A BBC Newsnight investigation has revealed a series of concerns about some aspects of the work of a celebrated FGM campaigner.
Comfort Momoh established one of the UK's first FGM clinics and has recently retired as a midwife from Guy's and St Thomas' Trust in London.
She has also received an MBE for her work in women's health.
But senior specialists have raised concerns about her credibility when it comes to examining children for FGM.
There are also suggestions Ms Momoh may be exaggerating her professional qualifications. She has repeatedly described herself as "Dr Momoh" - including on the website of Guys and St Thomas's hospital, but she is not a qualified medical doctor - instead, she has an honorary doctorate from Middlesex University.
A university spokesperson confirmed to Newsnight that this does not enable her to use the title "doctor".
Comfort Momoh has not responded to the BBC's request for comment.
When Newsnight approached the Nursing and Midwifery Council, who regulate midwives, for comment on their findings, they told the programme that a referral had been made about Comfort Momoh on 8 August which they are currently investigating.
The NMC said it would be "inappropriate" to comment on any specific details as the case is ongoing. It has not been confirmed whether the concerns within the referral are the same as those raised in Newsnight's reporting.
Female genital mutilation is a term given to all procedures that involve partial or total removal of the external female genitals or other injury to female genital organs where there are no medical reason.
It is usually carried out on girls under the age of 15, with most FGM done under the age of five, according to Unicef.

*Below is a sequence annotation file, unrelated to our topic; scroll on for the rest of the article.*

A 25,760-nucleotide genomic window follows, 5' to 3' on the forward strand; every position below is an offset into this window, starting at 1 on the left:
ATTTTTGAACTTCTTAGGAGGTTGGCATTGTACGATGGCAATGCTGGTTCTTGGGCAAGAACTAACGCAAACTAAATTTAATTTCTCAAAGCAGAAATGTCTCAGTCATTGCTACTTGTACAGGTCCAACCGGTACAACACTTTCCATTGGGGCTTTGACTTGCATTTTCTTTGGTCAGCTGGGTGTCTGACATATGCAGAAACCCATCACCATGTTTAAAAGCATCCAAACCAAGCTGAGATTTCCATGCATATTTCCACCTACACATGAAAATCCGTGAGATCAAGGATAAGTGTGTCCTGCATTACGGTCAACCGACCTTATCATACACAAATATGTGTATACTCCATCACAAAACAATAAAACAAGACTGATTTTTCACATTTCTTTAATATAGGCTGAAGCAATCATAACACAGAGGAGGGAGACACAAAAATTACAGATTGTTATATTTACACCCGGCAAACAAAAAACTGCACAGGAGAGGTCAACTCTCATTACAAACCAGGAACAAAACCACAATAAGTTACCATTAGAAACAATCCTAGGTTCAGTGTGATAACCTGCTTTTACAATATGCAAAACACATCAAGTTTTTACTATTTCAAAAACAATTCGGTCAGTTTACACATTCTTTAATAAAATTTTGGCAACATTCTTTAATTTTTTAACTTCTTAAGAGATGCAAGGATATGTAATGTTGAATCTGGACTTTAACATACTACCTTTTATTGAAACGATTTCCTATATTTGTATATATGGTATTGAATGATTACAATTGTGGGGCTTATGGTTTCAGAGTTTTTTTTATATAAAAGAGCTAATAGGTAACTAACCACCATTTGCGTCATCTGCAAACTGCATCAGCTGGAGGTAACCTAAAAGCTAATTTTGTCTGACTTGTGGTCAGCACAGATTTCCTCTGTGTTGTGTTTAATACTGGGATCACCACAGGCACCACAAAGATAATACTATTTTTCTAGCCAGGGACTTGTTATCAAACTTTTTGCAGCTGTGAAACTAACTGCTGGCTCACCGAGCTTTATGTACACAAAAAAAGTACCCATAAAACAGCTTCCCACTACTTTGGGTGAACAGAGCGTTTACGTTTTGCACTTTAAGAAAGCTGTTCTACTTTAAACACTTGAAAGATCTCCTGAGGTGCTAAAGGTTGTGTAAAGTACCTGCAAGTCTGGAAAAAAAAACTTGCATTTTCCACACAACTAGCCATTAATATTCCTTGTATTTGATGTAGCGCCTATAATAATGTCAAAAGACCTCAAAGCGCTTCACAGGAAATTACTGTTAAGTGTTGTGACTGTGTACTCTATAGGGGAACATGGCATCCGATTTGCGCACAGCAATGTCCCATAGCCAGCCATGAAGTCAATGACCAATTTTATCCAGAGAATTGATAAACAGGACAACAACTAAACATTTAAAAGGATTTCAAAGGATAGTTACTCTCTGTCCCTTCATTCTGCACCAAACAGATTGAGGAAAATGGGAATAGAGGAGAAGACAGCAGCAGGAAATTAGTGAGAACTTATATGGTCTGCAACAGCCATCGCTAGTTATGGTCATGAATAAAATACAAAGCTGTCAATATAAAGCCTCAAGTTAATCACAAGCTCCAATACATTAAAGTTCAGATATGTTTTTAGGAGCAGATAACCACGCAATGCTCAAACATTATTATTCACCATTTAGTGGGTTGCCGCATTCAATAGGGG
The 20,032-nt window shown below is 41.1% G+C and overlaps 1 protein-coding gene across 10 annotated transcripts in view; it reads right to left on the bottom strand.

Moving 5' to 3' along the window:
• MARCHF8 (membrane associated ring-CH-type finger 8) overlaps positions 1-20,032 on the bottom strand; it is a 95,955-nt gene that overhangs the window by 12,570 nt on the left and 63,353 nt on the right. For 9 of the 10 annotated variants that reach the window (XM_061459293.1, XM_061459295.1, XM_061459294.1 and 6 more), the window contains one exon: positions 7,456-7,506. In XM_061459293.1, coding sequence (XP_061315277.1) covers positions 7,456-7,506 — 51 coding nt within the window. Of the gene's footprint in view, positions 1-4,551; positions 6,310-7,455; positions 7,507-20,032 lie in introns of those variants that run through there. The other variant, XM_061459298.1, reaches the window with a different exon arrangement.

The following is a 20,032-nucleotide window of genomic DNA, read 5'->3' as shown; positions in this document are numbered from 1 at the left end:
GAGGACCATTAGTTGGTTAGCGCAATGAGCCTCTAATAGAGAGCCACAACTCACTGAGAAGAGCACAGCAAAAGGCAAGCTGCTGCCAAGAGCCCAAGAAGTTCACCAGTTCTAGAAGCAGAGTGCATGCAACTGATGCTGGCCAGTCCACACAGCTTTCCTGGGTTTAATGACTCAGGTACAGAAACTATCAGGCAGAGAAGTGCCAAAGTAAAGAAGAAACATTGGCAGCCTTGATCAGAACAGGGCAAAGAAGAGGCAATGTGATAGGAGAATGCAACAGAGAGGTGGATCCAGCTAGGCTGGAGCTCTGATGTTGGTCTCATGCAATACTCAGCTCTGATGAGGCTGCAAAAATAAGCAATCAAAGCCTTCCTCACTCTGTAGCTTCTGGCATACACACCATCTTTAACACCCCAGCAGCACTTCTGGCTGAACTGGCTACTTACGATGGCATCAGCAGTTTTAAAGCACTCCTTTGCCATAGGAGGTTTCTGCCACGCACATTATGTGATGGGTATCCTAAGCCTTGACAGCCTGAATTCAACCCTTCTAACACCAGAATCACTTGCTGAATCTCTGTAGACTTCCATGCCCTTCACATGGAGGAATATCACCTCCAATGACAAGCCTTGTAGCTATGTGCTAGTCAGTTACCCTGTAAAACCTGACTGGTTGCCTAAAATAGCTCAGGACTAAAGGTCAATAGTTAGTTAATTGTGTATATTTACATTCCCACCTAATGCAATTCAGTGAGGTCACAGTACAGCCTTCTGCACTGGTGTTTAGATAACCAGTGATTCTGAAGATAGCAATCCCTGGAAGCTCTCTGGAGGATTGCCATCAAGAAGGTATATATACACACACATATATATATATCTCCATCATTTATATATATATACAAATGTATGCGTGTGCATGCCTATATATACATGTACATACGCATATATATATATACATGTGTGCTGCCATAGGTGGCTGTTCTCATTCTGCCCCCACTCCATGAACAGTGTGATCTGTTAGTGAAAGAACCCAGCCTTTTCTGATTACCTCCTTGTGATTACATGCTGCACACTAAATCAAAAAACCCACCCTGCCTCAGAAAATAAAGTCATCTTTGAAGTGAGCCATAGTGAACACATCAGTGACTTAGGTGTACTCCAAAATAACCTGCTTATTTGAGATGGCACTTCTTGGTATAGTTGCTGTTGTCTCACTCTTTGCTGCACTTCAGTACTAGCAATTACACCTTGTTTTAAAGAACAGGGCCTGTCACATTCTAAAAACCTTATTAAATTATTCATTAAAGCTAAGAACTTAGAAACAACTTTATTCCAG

Newsnight understands that Comfort Momoh has examined children for FGM on at least five occasions, despite not having relevant qualifications.
Although Comfort Momoh is an expert in adult cases of FGM, serious questions have been raised about her competence to assess children - whose anatomy is different to that of adults.
In 2012, the Royal College of Paediatrics and Child Health produced guidance with the Faculty of Forensic and Legal Medicine, for the examination of child abuse victims, saying this should only be performed by a doctor with specialist training in children - which Ms Momoh is not understood to have.
In a court case involving a child who was alleged to have had FGM in Leeds in 2014 in which Comfort Momoh did give evidence, the judge involved said she merited "harsh criticism" and had "difficulty in providing answers even about the even the simplest factual question".
She originally said - after examination - that the right labia appeared to be missing in one of the girls and said the child had been subjected to "some form of FGM".
But in oral evidence in court, Comfort Momoh changed her findings.
Sir James Munby, the President of the Family Division, described her report as "a remarkably shoddy piece of work" and "worse than useless". He said she was "not a reliable witness".
Judge Munby concluded, there was not enough evidence to suggest the child had had FGM, after the examination was reviewed by an expert.
Comfort Momoh was one of two key expert witnesses in another high-profile case in 2015 - the first of its kind - in which a doctor was taken to court in the UK for allegedly carrying out FGM.
She was dropped as a witness just before the trial. It is unclear why. A jury acquitted the accused after less than half an hour of deliberations.
Guy's and St Thomas's NHS Foundation - where Comfort Momoh has worked as a midwife for 20 years - said she had recently retired.
They said this had been planned for some time, and was "not linked to issues raised by Newsnight".
A government spokesperson said: "Female genital mutilation is a horrific act of abuse which this government is working to tackle."
They added: "We have also published comprehensive standards of what we expect in delivering FGM care in children under the age of 18.
"In this we make clear that those examining children are doctors, and that they need paediatric competencies and appropriate experience."
More on this story on BBC Newsnight on iPlayer